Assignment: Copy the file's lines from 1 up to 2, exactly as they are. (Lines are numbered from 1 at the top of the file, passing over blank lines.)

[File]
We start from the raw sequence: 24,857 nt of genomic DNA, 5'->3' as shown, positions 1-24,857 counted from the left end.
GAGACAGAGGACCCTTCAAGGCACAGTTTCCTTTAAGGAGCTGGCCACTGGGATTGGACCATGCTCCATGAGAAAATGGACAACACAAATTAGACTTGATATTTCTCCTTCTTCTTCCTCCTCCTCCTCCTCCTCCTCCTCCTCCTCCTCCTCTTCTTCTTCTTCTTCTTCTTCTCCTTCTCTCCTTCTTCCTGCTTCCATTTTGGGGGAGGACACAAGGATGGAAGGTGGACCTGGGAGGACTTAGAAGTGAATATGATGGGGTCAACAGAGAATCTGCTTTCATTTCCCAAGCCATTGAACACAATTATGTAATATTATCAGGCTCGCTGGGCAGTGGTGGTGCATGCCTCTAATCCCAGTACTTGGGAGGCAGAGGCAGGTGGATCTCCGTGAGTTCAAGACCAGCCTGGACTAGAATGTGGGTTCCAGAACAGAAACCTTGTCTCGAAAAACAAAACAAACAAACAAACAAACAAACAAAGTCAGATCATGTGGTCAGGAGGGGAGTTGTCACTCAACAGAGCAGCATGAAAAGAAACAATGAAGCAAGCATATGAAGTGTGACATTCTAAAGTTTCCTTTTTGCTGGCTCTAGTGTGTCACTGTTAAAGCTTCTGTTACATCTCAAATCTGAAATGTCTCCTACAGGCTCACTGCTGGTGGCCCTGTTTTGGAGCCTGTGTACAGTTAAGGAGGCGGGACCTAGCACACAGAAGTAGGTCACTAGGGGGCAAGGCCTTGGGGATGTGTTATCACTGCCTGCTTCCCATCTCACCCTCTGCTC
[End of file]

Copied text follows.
We start from the raw sequence: 24,857 nt of genomic DNA, 5'->3' as shown, positions 1-24,857 counted from the left end.
GAGACAGAGGACCCTTCAAGGCACAGTTTCCTTTAAGGAGCTGGCCACTGGGATTGGACCATGCTCCATGAGAAAATGGACAACACAAATTAGACTTGATATTTCTCCTTCTTCTTCCTCCTCCTCCTCCTCCTCCTCCTCCTCCTCCTCCTCTTCTTCTTCTTCTTCTTCTTCTCCTTCTCTCCTTCTTCCTGCTTCCATTTTGGGGGAGGACACAAGGATGGAAGGTGGACCTGGGAGGACTTAGAAGTGAATATGATGGGGTCAACAGAGAATCTGCTTTCATTTCCCAAGCCATTGAACACAATTATGTAATATTATCAGGCTCGCTGGGCAGTGGTGGTGCATGCCTCTAATCCCAGTACTTGGGAGGCAGAGGCAGGTGGATCTCCGTGAGTTCAAGACCAGCCTGGACTAGAATGTGGGTTCCAGAACAGAAACCTTGTCTCGAAAAACAAAACAAACAAACAAACAAACAAACAAAGTCAGATCATGTGGTCAGGAGGGGAGTTGTCACTCAACAGAGCAGCATGAAAAGAAACAATGAAGCAAGCATATGAAGTGTGACATTCTAAAGTTTCCTTTTTGCTGGCTCTAGTGTGTCACTGTTAAAGCTTCTGTTACATCTCAAATCTGAAATGTCTCCTACAGGCTCACTGCTGGTGGCCCTGTTTTGGAGCCTGTGTACAGTTAAGGAGGCGGGACCTAGCACACAGAAGTAGGTCACTAGGGGGCAAGGCCTTGGGGATGTGTTATCACTGCCTGCTTCCCATCTCACCCTCTGCTC